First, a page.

Crane: \ ˈkrān \


  1. Any of a family (Gruidae of the orderGruiformes) of tall wading birds superficially resembling the herons but structurally more nearly related to the rails
  2. Any of several herons
  3. An often horizontal projection swinging about a vertical axis: such as
A machine for raising, shifting, and lowering heavy weights by means of a projecting, swinging arm or with the hoisting apparatus supported on an overhead track

Just in case you weren’t aware of which definition of “Crane” we’re referring to in our new weekly Crane Safety blog, it would be “3” above!

Cranes are a wonderful marvel of engineering, invented to make the lives of those in MANY industries across the globe easier. We no longer need to build pyramids with our own labor, should we be so inclined.

A crane is a piece of heavy machinery that is either a tower or platform, equipped with cables and pulleys.

They are used to lift and lower materials. They have many uses in many different sectors, but the most common use of cranes is in the construction industry and in heavy equipment manufacturing.

That being said, we must acknowledge that cranes are also inherently dangerous because they have to hoist large and heavy objects, and place them in a specific place. Typically, cranes handle objects that weigh hundreds and even thousands of pounds apiece.

We at Craneology Inc. aren’t just Crane Operator trainers and NCCCO accredited examiners, we’re also Crane Safety Consultants.

Two additional services we offer in addition to crane training and certification, are Accident Investigation and acting as Expert Witnesses in Crane-related court cases. As a result, we naturally keep on top of all the latest changes as related to Crane Operators, Riggers, and Signalpersons coming from the Occupational Safety and Health Administration (OSHA), and the American Society of Mechanical Engineers (ASME).

As some of you may already be aware, a new “ASME B30.5 Mobile and Locomotive” revision has been published, as of Dec 17, 2021.

Over the next coming weeks, we will look into the changes made to this volume as well as other volumes, recently revised, in a weekly series of Blogs which we will simply call, “Safety Saturday”.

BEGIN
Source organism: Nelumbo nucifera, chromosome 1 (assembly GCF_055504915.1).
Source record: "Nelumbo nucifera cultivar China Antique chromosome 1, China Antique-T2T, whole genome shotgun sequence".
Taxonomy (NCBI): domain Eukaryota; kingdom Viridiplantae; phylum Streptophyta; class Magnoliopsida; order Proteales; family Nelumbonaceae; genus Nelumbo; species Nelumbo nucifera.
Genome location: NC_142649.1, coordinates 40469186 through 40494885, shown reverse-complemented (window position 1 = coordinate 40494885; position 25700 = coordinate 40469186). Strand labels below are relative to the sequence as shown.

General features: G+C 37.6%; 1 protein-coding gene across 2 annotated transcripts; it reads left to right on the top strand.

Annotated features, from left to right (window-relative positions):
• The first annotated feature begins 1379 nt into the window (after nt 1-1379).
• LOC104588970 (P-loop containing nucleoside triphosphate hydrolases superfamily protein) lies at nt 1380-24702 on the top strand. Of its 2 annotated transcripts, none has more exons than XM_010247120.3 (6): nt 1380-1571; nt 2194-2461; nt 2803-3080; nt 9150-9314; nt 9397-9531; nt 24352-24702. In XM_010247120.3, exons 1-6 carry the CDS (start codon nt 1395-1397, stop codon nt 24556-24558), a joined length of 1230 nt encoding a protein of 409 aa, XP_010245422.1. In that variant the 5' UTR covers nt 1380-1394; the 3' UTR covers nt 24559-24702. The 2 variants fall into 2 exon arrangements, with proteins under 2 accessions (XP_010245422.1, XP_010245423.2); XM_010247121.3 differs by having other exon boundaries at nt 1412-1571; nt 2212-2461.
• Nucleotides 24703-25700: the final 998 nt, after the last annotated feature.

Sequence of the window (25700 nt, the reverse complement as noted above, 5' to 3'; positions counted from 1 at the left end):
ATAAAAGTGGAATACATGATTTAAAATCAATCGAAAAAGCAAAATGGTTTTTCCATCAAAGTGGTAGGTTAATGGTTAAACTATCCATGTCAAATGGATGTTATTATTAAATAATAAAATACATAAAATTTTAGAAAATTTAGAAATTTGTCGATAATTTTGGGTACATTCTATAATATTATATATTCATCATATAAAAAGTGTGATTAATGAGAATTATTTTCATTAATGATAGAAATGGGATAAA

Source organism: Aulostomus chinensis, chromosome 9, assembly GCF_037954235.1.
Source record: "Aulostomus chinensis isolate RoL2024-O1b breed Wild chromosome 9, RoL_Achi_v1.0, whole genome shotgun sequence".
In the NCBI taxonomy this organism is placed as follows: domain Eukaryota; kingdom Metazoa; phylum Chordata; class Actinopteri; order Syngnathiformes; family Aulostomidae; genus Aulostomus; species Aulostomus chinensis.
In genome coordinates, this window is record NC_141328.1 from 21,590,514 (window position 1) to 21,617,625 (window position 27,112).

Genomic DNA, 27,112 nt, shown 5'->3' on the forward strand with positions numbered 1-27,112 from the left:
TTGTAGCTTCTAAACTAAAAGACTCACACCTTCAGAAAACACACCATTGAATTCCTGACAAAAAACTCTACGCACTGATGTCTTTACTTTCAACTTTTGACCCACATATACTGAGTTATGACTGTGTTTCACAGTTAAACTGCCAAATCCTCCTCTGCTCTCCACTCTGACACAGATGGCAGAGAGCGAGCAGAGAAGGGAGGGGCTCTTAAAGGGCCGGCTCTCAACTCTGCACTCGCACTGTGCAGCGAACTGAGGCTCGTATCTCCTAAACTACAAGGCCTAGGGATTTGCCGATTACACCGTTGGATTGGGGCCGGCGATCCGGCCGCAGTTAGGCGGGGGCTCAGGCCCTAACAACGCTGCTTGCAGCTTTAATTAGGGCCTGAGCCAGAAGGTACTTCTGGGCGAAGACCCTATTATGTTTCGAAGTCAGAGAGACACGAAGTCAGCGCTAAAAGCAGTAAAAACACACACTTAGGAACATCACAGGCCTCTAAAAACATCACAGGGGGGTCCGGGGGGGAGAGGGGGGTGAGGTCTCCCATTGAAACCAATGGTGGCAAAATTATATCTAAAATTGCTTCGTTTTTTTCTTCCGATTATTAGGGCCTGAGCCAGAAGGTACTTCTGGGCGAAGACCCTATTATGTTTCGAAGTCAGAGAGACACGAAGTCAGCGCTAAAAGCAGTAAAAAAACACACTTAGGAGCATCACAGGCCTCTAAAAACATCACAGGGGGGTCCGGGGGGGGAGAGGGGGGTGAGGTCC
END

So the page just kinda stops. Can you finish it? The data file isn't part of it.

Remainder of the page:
Today we aren’t going to discuss a simple revision, but rather a whole new addition to the volume.

This is the addition titled, “Responsibilities of a Signalperson”, which can be found in ASME B30.5– If you have been paying attention to the revisions in the past, you may have noticed the addition of, “Responsibilities of the Rigger”, which was added to the 2018 revision. So, it was just a matter of time before the Signalperson requirements were included, as well. These responsibilities include:

-CONFIRMING the method of communication with the Crane Operator…

- Ensuring the usage of PROPER hand signals…

- Ensuring special signals DO NOT conflict with other signals…

-Ensuring ALL signals come from the CRANE OPERATOR’S perspective…

- Verifying crane movements are stopped, PRIOR to giving instructions…

- Ensuring communication equipment is TESTED, prior to use…

- Ensuring CONSTANT communication during ALL crane movement…

- AVOIDING the carrying of loads over people…

- Directing the movement of crane components when it is NOT VISIBLE to the Crane Operator…

While these activities are nothing new, they are newly assigned in the ASME B30.5. They’re all direct responsibilities of a designated Qualified Signalperson.

This is a mandatory and crucial position, that MUST be filled whenever there are employees working in the Fall Zone…either hooking/unhooking a load, guiding a load or operating a concrete bucket. If your employee is not familiar (or comfortable) with the responsibilities of a Qualified Signalperson, then they have absolutely no business signaling Crane Operations. Period.

As with all ASME volumes, this Standard will become effective 1 year from the Date of Issuance: December 17, 2021.

Please…Educate yourselves and be safe. Always.

Craneology, Inc. is a registered “Service Disabled Veteran Owned Small Business” and a minority-owned business, whose main objective is to provide comprehensive training courses and certification examinations. Craneology, Inc. achieves this objective through its team of expert trainers from the various fields within the Crane and Rigging Industry. Craneology, Inc. has provided training and certification services locally, and around the globe. We look forward to working with you!